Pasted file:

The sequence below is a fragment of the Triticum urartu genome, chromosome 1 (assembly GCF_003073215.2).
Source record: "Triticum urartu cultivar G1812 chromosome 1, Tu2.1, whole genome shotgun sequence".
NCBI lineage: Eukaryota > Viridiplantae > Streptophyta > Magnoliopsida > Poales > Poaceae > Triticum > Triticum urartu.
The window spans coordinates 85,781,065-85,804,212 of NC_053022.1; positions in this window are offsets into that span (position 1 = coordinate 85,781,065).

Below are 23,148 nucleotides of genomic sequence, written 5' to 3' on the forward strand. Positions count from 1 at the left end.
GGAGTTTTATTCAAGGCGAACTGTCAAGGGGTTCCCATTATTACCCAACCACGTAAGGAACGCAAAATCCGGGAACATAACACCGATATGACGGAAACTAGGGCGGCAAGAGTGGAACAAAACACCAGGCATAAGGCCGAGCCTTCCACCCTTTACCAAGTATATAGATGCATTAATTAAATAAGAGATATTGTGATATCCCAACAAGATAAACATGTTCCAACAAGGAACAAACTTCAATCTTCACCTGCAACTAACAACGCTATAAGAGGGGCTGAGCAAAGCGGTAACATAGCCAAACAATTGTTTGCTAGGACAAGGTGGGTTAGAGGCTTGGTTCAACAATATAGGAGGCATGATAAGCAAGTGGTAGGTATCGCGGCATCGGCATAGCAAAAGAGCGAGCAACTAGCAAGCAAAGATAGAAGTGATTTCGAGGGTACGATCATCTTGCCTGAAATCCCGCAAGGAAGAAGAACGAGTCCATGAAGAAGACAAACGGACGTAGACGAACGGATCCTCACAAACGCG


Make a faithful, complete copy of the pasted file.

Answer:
The sequence below is a fragment of the Triticum urartu genome, chromosome 1 (assembly GCF_003073215.2).
Source record: "Triticum urartu cultivar G1812 chromosome 1, Tu2.1, whole genome shotgun sequence".
NCBI lineage: Eukaryota > Viridiplantae > Streptophyta > Magnoliopsida > Poales > Poaceae > Triticum > Triticum urartu.
The window spans coordinates 85,781,065-85,804,212 of NC_053022.1; positions in this window are offsets into that span (position 1 = coordinate 85,781,065).

Below are 23,148 nucleotides of genomic sequence, written 5' to 3' on the forward strand. Positions count from 1 at the left end.
GGAGTTTTATTCAAGGCGAACTGTCAAGGGGTTCCCATTATTACCCAACCACGTAAGGAACGCAAAATCCGGGAACATAACACCGATATGACGGAAACTAGGGCGGCAAGAGTGGAACAAAACACCAGGCATAAGGCCGAGCCTTCCACCCTTTACCAAGTATATAGATGCATTAATTAAATAAGAGATATTGTGATATCCCAACAAGATAAACATGTTCCAACAAGGAACAAACTTCAATCTTCACCTGCAACTAACAACGCTATAAGAGGGGCTGAGCAAAGCGGTAACATAGCCAAACAATTGTTTGCTAGGACAAGGTGGGTTAGAGGCTTGGTTCAACAATATAGGAGGCATGATAAGCAAGTGGTAGGTATCGCGGCATCGGCATAGCAAAAGAGCGAGCAACTAGCAAGCAAAGATAGAAGTGATTTCGAGGGTACGATCATCTTGCCTGAAATCCCGCAAGGAAGAAGAACGAGTCCATGAAGAAGACAAACGGACGTAGACGAACGGATCCTCACAAACGCG